Did you know that on March 3, 1931 President Hoover signed the law that designated “The Star Spangled Banner” as our national anthem?
For more than a century, the people of the United States debated what song, if any, should be our National Anthem. A number of popular possibilities emerged, including “My Country ‘Tis of Thee,” “America the Beautiful,” and “The Star Spangled Banner.”
World War I increased interest – and resistance – in designating an official National Anthem. In 1916, President Woodrow Wilson named “The Star Spangled Banner” the anthem of the Armed Forces, but Congress declined to make it the official National Anthem. Even the idea of a National Anthem was controversial – some Americans saw it as a European affectation, at a time when many people wanted nothing to do with the war raging in Europe. Others argued that patriotic songs and traditions should be adopted organically, without laws or regulations.
In 1918, World War I drew to a close with the U.S. now involved. At the seventh inning stretch of Game 1 of the World Series between the Chicago Cubs and the Boston Red Sox, September 15, 1918, a Navy band in attendance spontaneously played “The Star Spangled Banner.” Many of the civilians stood and sang along, and active duty military personnel saluted the flag. The crowd went wild, and the spontaneous expression of patriotism quickly became a new tradition.
After the war, advocates for an official National Anthem continued their work, with “The Star Spangled Banner” as a leading but still controversial choice. The militaristic text and references to mercenaries and slaves (in verse 3) was offensive to many Americans, but inspiring to others. After allying with Great Britain during World War I, a song about a past war between the two nations seemed undiplomatic. Some professional musicians including the great John Philip Sousa considered the tune insipid, and it has always been notoriously difficult to sing. In the 1920s, the era of Prohibition, the origin of “The Star Spangled Banner’s” tune as an English drinking song also raised objections, especially in staunchly “dry” rural areas.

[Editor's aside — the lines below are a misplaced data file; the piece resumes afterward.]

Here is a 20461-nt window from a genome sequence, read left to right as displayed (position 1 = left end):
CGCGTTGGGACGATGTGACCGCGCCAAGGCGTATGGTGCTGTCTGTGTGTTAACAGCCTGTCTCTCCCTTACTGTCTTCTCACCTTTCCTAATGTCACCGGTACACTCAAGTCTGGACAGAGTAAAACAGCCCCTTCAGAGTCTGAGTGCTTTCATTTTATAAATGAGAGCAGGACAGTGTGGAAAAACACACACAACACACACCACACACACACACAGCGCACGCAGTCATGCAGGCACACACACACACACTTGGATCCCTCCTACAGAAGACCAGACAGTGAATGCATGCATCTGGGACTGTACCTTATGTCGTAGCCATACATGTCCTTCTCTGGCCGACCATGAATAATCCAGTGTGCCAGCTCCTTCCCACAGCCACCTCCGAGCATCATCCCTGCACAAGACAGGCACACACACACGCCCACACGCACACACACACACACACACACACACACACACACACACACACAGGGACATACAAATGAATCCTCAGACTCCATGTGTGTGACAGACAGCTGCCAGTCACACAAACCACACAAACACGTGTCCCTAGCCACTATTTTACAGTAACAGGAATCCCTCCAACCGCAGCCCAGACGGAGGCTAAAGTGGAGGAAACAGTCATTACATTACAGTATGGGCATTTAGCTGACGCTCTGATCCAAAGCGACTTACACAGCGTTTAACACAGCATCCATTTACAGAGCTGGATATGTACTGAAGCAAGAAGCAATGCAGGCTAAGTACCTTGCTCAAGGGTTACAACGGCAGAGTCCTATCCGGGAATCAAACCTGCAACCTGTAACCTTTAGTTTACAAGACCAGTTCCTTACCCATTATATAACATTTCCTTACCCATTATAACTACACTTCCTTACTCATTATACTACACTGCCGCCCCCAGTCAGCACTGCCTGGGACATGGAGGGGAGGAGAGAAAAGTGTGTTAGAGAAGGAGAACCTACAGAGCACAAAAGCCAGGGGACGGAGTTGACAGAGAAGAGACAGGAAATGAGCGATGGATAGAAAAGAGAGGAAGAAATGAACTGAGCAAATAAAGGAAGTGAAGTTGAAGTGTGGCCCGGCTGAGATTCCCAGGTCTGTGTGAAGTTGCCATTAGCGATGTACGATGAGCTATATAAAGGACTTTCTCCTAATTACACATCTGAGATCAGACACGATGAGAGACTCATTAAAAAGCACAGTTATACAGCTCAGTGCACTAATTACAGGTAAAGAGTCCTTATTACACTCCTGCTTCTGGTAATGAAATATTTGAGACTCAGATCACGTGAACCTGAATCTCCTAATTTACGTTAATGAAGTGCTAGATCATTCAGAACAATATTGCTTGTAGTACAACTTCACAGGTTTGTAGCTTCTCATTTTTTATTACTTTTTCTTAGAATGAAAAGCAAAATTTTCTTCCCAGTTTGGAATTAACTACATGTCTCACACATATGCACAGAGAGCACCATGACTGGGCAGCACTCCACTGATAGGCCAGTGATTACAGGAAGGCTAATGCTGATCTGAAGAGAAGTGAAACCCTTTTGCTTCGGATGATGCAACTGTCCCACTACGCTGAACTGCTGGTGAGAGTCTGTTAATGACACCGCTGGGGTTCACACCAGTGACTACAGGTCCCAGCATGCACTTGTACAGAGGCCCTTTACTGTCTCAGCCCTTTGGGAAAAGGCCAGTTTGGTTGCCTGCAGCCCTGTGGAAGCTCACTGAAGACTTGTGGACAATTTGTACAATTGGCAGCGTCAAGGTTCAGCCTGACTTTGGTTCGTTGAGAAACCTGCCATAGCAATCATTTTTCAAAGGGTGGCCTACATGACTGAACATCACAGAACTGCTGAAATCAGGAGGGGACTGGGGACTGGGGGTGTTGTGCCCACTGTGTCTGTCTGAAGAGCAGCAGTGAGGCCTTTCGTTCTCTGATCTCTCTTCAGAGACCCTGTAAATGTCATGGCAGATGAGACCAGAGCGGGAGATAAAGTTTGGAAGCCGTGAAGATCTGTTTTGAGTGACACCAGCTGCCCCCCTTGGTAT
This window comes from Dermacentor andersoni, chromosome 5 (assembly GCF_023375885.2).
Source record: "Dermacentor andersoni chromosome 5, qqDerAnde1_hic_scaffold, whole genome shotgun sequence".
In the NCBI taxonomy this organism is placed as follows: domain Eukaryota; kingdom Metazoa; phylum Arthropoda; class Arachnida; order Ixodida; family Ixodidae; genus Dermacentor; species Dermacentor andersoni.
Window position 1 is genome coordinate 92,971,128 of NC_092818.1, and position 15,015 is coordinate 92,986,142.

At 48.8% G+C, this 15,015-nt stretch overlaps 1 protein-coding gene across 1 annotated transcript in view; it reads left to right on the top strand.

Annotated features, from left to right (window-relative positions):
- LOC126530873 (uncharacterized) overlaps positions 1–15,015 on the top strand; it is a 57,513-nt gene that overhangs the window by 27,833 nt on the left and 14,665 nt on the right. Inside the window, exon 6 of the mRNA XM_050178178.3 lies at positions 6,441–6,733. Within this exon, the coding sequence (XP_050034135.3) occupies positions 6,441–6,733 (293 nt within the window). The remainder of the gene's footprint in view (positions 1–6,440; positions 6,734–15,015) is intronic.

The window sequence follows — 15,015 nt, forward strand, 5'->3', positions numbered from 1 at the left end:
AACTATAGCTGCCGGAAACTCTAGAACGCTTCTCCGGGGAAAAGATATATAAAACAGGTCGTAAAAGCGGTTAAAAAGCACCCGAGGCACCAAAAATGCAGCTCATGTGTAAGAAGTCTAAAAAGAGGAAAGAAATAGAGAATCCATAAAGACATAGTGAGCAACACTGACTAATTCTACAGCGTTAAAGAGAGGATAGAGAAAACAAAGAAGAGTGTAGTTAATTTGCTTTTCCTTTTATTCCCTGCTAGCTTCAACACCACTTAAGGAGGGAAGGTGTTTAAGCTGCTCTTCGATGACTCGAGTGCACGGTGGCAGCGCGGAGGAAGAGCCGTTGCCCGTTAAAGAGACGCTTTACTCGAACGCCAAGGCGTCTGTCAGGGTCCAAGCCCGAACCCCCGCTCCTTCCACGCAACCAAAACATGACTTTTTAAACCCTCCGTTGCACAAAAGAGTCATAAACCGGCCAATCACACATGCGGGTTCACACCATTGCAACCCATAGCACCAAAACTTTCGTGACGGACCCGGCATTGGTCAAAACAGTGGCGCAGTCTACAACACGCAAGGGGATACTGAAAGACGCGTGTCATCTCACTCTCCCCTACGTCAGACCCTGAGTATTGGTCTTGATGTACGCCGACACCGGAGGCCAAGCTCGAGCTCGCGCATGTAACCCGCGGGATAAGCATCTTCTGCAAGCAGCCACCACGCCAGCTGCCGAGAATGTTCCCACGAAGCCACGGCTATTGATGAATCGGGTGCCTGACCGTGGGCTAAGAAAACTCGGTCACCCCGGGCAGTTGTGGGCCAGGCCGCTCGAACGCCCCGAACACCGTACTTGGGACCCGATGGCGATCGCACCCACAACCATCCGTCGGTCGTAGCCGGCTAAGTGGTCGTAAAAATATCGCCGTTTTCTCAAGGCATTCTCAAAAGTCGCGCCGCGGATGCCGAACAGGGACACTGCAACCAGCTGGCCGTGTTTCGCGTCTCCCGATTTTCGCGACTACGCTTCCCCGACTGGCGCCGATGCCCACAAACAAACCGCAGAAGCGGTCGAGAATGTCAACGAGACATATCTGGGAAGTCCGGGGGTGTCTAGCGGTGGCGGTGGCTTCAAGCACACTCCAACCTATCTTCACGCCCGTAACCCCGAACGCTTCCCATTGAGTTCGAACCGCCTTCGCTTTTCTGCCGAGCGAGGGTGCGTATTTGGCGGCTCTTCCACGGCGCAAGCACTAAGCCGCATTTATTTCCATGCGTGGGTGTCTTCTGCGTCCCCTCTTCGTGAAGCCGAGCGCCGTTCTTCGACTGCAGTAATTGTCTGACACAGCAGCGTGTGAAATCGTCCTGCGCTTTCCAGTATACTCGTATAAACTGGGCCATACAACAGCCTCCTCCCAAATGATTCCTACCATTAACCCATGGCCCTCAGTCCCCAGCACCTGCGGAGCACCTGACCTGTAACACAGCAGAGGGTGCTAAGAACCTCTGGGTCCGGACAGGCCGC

In 1929, Representative John Linthicum, a Democrat from Maryland who had advocated for “The Star Spangled Banner” for almost a decade, introduced a bill to make “The Star Spangled Banner” the official National Anthem. The Congressman also submitted a petition containing more than five million individual signatures, resolutions and letters from 150 organizations, and “letters and telegrams from 25 governors . . . asking that the bill be enacted into law.” The bill was approved by the House on April 21, 1930 and finally passed the Senate on March 3, 1931.
President Hoover carefully avoided weighing in on the subject. Most of the letters he received from concerned citizens argued that “The Star Spangled Banner” was inappropriate or offensive. When asked for his opinion, Hoover’s response was a terse form letter indicating that the National Anthem was a matter for Congress to decide and people should contact their Senators and Representatives. After signing the legislation on March 3, 1931, Hoover’s secretaries would only confirm that he had signed the bill; he refused to offer any public statement. More than 90 years later, the National Anthem continues to be a focus of controversy.
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Great post Spencer–as usual!